This Pick Six is a bit out of place, as the only motivation I have in writing this is my own struggling with sleep lately. I’ve been a bit sick, coughing all night and hacking up a storm until I just pass out from exhaustion. So, as anyone would, I’d lay in bed thinking up all sorts of crazy ideas trying to pass the time. Thus, the following list- the six best movies dealing with sleep and dreams.
Sleepwalk with Me, 2012, dir. Mike Birbiglia
Sleepwalk with Me is one of my favorite movies of the past year and one of the first films that now come to mind when I think of sleep. Starring comedian Mike Birbiglia in his first feature film, the story follows an aspiring stand-up comedian juggling his career, a relationship, and his chronic sleepwalking. The movie is a genius comedy in the style of classic Woody Allen and knowing that a large part of the plot is based off of real aspects of Birgbilia’s life adds to the emotion (he’s a chronic sleepwalker in real life). While the sleepwalking plays a smaller part in the film in comparison to the emotional core, we still get to see his fun (and very dangerous) ventures into the realm of sleep and his wild dreams. Who knew there was a Dust Buster Olympics?
Inception, 2010, dir. Christopher Nolan
The second film that comes to mind when I think of sleep and dreams is Inception. Right after hearing BRAAAHMMM in my head, I immediately think about all of the levels of dreaming Christopher Nolan so masterfully created in his 2010 original work. Parodied to death and universally misunderstood, Inception is an exceptional effort in technical film-making and proves that when creativity teams up with a whole lot of money, good stuff happens. It’s a smart blockbuster that makes you think and features a handful of scenes that blow your mind (the hallway fight is ridiculous!). Yes, I am a Nolan fanboy, but Inception is a worthy addition to the list and one hell of a film.
A Nightmare on Elm Street, 1984, dir. Wes Craven
When one of the taglines for a film is “Sleep Kills”, you know you’re going to have a bad time. A Nightmare on Elm Street is not only a great movie dealing with catching Z’s and dreams, it’s one of the most iconic horror films of all time. Freddy Krueger is a very unique breed of villain, as he gets you when you’re most vulnerable- sleeping in bed. A large part of the success of the film (and the franchise) is the talent of Krueger himself, Robert Englund, and his charismatic, yet perverted bad guy is what we all remember. When I saw the film for the first time, I will admit I was a bit hesitant on going to sleep that night because I had no idea what images, creatures, and baddies lurked in my dreams, waiting for me to pass over into the realm of sleep. Oh, and way to make bath tubs both sexy and scary, Craven.
Fight Club, 1999, dir. David Fincher
I can’t talk about this, right?
In all seriousness, Fight Club is a film that shows you what happens when a man goes weeks without sleeping and the toll it takes on him both physically and emotionally. Sleep is far from the first thing you think of when Fight Club comes to mind, but it really is the driving force (and possible explanation) for the film. Would Tyler Durden exist if Edward Norton got eight hours of sleep each night? We will never know. As a film, however, Fight Club is towards the top of the best. Easily one of David Fincher’s greatest films, the movie has achieved iconic status, cult status, and is a go to film for every guy. Genius writing, and even better acting make Fight Club one of my own favorite films. Norton and Brad Pitt need to team up again. It’s been far too long.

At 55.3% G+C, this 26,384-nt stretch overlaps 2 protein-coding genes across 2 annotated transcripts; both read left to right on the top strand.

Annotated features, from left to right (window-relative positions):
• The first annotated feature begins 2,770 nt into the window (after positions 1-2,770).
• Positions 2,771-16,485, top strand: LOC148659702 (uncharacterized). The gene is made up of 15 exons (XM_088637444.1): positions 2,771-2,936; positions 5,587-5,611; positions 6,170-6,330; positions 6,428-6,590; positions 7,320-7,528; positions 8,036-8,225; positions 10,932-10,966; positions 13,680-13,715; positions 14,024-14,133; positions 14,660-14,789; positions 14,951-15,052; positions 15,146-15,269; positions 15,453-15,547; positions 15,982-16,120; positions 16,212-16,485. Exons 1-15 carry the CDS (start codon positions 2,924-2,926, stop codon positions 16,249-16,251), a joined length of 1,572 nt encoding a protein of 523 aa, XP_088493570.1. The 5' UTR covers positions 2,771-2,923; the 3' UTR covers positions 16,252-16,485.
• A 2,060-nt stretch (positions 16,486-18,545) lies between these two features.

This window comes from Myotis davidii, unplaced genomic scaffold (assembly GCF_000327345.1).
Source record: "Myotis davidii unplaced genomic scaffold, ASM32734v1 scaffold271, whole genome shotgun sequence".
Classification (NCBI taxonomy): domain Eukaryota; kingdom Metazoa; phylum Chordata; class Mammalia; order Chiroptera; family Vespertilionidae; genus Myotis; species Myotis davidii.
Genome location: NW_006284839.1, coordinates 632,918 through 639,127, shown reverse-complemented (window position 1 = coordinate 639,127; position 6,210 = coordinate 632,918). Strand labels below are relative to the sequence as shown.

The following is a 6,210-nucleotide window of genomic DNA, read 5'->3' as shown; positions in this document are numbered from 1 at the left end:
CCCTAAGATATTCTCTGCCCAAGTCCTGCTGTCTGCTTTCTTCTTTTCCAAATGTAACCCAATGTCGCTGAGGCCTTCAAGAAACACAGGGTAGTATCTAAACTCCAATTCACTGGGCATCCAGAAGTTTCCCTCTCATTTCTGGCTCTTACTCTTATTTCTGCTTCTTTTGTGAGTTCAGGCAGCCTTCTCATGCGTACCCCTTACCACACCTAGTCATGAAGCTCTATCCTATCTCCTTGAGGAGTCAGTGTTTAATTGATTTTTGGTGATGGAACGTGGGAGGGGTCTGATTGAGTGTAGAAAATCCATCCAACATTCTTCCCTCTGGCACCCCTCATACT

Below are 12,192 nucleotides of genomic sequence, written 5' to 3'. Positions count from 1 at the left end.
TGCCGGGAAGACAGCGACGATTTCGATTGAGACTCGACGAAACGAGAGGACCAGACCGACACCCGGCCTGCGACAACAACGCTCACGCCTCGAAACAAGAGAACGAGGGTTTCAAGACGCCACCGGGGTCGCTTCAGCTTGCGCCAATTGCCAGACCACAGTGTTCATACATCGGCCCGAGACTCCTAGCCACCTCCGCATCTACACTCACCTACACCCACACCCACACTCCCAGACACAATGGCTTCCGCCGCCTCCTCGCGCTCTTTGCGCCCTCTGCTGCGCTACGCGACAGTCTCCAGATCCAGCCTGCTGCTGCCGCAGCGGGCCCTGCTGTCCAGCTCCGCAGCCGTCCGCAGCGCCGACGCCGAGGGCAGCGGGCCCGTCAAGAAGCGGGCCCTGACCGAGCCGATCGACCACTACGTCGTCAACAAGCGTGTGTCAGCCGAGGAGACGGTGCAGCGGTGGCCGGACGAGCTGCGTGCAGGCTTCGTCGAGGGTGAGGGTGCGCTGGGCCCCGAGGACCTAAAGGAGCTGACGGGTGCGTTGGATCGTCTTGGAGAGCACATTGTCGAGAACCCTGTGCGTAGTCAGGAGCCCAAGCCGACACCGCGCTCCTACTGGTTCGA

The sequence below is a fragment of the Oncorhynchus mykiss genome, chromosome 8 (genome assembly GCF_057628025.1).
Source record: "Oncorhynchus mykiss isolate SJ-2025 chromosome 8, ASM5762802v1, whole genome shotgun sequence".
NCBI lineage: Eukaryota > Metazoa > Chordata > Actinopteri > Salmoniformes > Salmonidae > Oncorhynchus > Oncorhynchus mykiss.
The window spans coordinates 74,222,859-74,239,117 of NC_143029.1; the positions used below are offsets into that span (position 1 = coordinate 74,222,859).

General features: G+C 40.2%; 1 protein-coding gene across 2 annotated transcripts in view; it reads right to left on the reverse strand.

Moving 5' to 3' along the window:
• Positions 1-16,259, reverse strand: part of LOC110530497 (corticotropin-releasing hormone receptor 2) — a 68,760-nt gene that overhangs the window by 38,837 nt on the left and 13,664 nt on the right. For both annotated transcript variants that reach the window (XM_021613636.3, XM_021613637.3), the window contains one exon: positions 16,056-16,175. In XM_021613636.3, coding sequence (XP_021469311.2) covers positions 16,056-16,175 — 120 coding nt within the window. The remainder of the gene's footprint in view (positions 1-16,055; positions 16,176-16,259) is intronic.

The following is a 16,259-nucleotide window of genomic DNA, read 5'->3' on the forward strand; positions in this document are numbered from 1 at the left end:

Waking Life, 2001, dir. Richard Linklater
Waking Life is a film I try to mention whenever possible, as it’s more unique than anything I’ve seen before and is quite the experience in its own right. Part documentary, part fictional odyssey, the film follows a young man wandering from place to place, discussing every facet of life you can think of and trying to figure out the meaning of the universe. Simple, right? What makes Waking Life so good is it’s delivery and presentation as well as an incredible script by Linklater. The movie looks like a painting as it takes life action movement and then adds animation on top of it, creating a rather surreal effect, only adding to its originality As for the script, Linklater proves he’s one of the masters of dialogue and each conversation feels organic and real, never forced or pretentious. It’s a film that makes you think and even teaches you a few things along the way, and you never feel like you’re sitting in a lecture or listening to an audio tape, you’re fully invested.
Ink, 2009, dir. Jamin Winans
Ink is one of the most beautiful films I have ever seen. It’s a micro-budget independent film made by genius filmmaker Jamin Winans and tells the story of a little girl getting trapped in the world between ours and that of dreams. It’s an incredibly original film that’s driven by its story and music and packs one hell of an emotional punch. To give you a little more insight, the movie follows the age old story of good versus evil, but adds a twist when it puts those responsible for our dreams against those who cause our nightmares. It’s quite a profound experience as well, and while I’m not a father myself, I can only imagine how much more this film would move me had I known what it’s like to have a kid of my own.
Eternal Sunshine of the Spotless Mind
The Wizard of Oz
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